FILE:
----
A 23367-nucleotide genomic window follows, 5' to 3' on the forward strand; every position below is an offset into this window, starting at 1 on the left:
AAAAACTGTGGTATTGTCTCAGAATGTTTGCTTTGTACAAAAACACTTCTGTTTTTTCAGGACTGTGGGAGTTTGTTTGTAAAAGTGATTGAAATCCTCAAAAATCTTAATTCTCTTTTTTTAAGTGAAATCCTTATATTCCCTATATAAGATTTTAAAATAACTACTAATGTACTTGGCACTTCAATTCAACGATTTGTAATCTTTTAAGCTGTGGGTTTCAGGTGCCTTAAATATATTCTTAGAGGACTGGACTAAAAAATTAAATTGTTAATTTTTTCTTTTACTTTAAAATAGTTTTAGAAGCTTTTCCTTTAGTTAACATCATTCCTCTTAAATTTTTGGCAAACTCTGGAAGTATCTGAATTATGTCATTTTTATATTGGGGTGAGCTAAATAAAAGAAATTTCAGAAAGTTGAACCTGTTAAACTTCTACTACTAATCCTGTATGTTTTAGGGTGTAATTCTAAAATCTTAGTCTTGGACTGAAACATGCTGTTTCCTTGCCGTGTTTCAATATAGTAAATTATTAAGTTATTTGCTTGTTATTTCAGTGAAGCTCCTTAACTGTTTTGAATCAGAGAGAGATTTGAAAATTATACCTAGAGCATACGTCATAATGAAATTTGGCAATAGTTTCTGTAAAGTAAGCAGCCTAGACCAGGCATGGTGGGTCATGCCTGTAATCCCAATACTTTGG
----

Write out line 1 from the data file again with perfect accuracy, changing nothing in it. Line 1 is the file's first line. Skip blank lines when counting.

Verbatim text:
A 23367-nucleotide genomic window follows, 5' to 3' on the forward strand; every position below is an offset into this window, starting at 1 on the left: